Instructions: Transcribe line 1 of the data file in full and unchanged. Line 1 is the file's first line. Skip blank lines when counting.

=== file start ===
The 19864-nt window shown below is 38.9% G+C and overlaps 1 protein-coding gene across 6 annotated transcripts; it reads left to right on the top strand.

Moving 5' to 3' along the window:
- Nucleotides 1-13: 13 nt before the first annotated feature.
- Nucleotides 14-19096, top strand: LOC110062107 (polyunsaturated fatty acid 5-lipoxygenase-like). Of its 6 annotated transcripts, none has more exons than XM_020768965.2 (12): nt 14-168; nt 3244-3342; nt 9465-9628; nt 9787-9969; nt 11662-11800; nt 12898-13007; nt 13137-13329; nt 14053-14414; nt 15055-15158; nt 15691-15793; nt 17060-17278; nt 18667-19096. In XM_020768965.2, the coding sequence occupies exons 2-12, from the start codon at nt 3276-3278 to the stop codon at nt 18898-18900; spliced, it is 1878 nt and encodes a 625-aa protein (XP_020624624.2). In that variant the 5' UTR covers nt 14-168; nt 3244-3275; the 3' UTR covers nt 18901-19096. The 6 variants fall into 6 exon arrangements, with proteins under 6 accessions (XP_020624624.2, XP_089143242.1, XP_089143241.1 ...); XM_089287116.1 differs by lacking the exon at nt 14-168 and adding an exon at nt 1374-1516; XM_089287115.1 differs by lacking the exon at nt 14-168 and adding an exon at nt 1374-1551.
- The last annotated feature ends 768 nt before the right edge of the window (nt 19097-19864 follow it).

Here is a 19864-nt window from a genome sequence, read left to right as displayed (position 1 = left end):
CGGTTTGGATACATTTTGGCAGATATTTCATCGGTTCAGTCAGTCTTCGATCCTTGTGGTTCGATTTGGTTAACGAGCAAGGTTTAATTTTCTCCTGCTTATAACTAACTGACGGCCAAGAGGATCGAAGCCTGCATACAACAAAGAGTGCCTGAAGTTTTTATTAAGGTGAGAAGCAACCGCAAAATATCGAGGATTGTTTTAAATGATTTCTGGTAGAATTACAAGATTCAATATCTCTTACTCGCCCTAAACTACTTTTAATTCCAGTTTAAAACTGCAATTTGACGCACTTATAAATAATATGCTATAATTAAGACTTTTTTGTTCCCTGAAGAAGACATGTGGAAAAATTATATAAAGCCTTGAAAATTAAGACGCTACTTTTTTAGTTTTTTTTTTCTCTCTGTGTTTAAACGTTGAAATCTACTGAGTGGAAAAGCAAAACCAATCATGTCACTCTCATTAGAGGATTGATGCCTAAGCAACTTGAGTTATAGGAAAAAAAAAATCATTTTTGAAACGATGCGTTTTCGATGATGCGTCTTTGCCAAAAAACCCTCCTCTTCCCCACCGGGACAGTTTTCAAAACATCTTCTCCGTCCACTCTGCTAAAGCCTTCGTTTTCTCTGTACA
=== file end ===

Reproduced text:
The 19864-nt window shown below is 38.9% G+C and overlaps 1 protein-coding gene across 6 annotated transcripts; it reads left to right on the top strand.